Thiruananthapuram, the jewel in the emerald necklace that Kerala is for the Indian sub-continent, must surely have Parasuramanbeen a "must see" destination for ages, long before National Geographic Traveller classified it as one. Surely long before Sage Parasurama , according to local legend, threw his divine battle axe from Kanyakumari to Gokarnam to wrest Kerala, God's own land, from the Varuna the sea god; before the times of Mahabali the democratic and just ruler of this wonderful land who was sent down to the netherworld through deceit. It doesnt take any flights of fancy to imagine that this land fired the imaginations of intrepid travellers and explorers like Columbus, Vasco da Gama, Marco Polo, Fa Hien, and quite possibly, countless others from the pages of history, recorded or not.
Thiruvananthapuram, or Trivandrum, as it was conveniently re-christened by the English, is the southern-most district and Thiruvananthapuram city is the district headquarters as well as the State capital of Kerala. Thiru Anantha Puram, or the city of the Holy Anantha, is named after Ananthan, the cosmic serpent with a thousand heads, on whose coils Lord Mahavishnu reclines. This iconic representation is theSri Padmanabhaswamy chief deity in the Sri Padmanabhaswamy Temple. The temple was built by King Marthanda Varma of the Travancore Royal family when, in 1745, he shifted the Travancore capital from Padmanabhapuram in the south (today in the neighbouring State of Tamil Nadu) to ThiruvananthapuramKing Marthanda Varma and started reigning as 'Padmanabha Dasa', the servant and representative of Lord Padmanabha--perhaps a nobler variant of the 'Divine Right Theory' that the West is familiar with . The vast temple complex, with its tall 'Gopuram' decorated with detailed carvings reflected in the huge temple tank, is today a centre of attraction for the pious, the tourist and the merely curious.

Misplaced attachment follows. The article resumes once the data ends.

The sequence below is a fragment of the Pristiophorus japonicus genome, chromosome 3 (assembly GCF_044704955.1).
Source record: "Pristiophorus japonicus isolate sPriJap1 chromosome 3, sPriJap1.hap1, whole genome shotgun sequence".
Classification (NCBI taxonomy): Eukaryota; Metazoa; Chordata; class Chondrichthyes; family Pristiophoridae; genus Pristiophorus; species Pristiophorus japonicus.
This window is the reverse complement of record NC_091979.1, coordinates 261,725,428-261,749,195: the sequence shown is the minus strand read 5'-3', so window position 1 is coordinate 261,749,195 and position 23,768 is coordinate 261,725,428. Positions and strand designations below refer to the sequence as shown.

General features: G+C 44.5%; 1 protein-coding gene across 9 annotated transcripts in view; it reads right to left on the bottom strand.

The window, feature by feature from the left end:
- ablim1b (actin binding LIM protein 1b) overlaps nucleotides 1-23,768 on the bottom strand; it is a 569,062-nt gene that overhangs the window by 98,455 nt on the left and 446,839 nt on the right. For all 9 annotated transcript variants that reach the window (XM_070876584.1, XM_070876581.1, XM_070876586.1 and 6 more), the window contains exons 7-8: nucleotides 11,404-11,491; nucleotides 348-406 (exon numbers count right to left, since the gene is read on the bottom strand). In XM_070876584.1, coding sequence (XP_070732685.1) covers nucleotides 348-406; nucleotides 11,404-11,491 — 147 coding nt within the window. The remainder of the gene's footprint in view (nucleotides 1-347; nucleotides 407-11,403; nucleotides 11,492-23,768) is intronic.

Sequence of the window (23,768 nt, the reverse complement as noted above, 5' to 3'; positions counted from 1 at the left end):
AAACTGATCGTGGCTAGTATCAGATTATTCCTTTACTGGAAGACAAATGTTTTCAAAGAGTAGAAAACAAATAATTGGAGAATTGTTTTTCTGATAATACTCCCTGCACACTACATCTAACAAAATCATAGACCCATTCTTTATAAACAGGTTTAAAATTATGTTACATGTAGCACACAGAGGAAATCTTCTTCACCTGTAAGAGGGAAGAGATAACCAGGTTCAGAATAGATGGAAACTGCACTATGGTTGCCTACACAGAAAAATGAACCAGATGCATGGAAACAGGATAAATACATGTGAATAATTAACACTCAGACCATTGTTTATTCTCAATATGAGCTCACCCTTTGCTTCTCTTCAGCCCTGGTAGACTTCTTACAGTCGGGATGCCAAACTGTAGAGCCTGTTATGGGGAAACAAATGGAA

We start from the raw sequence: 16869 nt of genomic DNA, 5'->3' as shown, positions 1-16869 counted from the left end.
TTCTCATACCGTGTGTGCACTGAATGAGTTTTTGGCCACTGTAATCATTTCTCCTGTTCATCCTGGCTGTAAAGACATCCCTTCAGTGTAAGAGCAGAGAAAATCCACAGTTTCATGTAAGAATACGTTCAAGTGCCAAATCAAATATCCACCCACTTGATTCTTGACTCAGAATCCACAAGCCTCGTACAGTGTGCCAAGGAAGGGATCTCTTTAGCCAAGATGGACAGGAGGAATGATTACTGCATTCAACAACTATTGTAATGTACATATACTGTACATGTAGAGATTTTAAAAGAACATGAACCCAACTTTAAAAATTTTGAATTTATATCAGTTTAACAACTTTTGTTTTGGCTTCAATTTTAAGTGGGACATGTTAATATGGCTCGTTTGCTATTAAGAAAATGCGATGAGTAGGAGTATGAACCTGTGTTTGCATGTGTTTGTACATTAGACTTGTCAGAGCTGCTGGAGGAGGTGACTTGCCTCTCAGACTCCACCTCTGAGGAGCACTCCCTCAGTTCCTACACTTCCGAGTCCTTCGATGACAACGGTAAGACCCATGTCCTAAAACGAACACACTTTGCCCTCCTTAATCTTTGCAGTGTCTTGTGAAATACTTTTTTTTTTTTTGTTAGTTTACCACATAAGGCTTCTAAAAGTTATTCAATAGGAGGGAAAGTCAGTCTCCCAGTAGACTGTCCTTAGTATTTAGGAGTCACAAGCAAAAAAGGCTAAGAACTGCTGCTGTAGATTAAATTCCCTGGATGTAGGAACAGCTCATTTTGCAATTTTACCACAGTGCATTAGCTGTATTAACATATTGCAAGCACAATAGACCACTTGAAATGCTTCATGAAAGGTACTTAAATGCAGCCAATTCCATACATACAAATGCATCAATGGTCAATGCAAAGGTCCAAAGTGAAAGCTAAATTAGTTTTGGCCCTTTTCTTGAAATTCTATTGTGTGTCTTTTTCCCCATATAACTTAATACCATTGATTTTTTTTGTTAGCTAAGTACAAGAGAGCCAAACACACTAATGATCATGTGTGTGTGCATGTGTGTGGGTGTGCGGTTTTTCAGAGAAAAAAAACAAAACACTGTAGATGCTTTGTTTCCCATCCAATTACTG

Blessed with a pleasant climate virtually throughout the year, Thiruvananthapuram city sparkles after the monsoon rains.Monsoon Rains After the 'hot' summers, which thankfully pale in comparison to the 'hotspots' of India, the welcome summer showers augur the festival season when Kerala decks herself out, and traditional colours and rhythms and characters straight from the pages of her ancient lore entice the visitor to another world. The festivities are crowned by Onam , the Spring harvest festival, today marked by traditional fare throughout the State, KADHAKALIincluding the spirited race of the picturesque and majestic snake boats , the grand elephant parade, when hordes of caparisoned pachyderms lend an air of fantasy to the setting, and the special presentations of Kathakali , Mohiniyattom , Koodiyattom and other traditional arts of Kerala.
Send me the latest travel inspiration, insider tips and deals from etrip